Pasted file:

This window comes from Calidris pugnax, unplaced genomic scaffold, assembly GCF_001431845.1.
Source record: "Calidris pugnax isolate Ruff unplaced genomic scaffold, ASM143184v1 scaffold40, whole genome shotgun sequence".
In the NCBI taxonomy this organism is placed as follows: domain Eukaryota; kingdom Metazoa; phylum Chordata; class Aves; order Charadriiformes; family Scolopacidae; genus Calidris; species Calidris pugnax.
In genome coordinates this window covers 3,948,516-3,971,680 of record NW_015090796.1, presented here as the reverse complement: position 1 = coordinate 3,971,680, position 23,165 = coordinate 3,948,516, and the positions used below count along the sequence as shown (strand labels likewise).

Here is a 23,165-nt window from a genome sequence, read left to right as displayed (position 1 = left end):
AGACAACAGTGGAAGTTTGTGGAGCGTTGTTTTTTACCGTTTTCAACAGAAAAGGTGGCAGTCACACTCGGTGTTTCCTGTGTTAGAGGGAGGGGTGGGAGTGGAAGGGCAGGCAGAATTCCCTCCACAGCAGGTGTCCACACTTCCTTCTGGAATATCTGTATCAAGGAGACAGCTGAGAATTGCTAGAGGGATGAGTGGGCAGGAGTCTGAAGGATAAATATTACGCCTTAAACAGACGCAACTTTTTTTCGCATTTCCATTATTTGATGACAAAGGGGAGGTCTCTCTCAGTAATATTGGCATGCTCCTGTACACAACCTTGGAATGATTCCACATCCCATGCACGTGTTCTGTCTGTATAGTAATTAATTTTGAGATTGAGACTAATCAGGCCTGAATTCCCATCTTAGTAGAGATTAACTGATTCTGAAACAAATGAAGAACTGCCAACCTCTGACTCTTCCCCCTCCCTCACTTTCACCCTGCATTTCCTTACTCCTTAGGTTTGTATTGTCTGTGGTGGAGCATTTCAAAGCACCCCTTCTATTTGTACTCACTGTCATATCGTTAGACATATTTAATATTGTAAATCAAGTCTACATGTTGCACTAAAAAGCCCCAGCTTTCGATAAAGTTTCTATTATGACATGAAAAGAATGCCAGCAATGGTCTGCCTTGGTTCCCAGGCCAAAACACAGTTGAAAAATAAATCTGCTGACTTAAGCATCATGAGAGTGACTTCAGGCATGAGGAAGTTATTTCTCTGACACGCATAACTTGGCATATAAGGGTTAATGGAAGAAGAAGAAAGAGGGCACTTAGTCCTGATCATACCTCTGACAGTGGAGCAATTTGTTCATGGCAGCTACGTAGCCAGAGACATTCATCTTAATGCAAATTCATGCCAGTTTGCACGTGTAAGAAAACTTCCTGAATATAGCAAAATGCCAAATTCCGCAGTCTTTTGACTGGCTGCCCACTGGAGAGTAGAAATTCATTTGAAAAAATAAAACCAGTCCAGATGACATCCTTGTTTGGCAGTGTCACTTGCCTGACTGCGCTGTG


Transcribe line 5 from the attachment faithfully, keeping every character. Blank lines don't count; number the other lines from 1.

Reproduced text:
Here is a 23,165-nt window from a genome sequence, read left to right as displayed (position 1 = left end):